Mixed up in our meanness about Europe, is our meanness about the rest of the world. The work of the Department for International Development is constantly attacked by Britain’s tabloid press. Right-wing writers sneer at the support we provide developing countries, using the misinterpreted cliche ‘charity begins at home’. They laud the ‘achievements’ of the British Empire, ignoring the injustices, violence and downright theft involved. Indeed, some commentators from developing countries regard our international aid as simple reparation for our draining of resources from their continent. We live our comfortable lives bankrolled by 19th century colonialism and slavery.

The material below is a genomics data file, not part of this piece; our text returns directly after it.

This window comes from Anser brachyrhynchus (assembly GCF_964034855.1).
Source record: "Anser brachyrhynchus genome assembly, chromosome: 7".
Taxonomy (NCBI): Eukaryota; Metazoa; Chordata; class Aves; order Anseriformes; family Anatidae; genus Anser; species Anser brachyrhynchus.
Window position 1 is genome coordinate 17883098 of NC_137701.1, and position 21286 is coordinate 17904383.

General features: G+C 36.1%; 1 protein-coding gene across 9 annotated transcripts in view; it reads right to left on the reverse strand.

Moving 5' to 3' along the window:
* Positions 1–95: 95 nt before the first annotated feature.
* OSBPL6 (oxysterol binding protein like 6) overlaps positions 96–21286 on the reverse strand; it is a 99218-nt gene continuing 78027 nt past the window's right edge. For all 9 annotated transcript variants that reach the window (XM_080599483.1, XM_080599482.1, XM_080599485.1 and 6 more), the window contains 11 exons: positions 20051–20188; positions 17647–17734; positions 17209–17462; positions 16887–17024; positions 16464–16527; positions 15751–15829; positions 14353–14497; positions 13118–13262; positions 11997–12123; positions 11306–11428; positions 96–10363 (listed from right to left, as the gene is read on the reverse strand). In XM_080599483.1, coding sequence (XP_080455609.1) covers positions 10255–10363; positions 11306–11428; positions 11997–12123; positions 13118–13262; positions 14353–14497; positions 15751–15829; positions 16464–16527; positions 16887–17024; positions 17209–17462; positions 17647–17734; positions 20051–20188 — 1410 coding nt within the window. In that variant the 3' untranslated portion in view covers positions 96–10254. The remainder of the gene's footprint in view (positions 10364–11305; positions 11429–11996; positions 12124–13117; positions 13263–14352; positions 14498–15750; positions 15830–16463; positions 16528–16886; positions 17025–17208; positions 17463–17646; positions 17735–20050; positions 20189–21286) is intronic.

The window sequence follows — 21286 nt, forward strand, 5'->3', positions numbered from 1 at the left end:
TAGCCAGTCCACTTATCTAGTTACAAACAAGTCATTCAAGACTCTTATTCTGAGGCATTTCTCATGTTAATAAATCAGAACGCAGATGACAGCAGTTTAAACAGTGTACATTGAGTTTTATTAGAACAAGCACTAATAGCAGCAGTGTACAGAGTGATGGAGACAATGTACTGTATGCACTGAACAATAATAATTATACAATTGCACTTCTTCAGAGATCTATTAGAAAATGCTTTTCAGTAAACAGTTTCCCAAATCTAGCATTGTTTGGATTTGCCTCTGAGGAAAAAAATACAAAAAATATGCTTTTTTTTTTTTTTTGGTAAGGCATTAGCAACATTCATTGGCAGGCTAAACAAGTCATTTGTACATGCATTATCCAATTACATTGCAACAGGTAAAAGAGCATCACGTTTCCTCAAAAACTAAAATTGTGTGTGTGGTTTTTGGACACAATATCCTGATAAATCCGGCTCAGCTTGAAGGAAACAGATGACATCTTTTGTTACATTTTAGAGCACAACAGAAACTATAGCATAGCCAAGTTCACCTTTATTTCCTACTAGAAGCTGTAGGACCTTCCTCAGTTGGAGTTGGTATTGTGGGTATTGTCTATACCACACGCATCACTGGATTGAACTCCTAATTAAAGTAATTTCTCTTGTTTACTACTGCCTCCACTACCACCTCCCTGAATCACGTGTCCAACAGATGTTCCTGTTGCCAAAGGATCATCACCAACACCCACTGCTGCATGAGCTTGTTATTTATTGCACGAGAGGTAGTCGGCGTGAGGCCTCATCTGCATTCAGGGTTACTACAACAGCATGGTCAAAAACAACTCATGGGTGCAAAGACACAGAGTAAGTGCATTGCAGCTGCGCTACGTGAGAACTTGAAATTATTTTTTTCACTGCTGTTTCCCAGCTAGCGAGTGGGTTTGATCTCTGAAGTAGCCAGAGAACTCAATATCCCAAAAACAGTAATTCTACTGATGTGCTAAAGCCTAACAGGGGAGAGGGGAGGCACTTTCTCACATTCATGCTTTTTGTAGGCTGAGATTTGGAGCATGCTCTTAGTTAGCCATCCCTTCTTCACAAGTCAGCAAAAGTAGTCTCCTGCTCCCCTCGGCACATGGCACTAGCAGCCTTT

Priti Patel, International Development Secretary, recently said that leaving the EU would allow the Government to reclaim billions of pounds of annual aid funding from Europe to be used for Britain’s trade and economic development post-Brexit. “There are a whole raft of opportunities there where we can use that money for our national interest, or Global Britain’s interest, as well as helping to alleviate poverty around the world,” Ms Patel said. Has anyone told her that the same money cannot be used twice?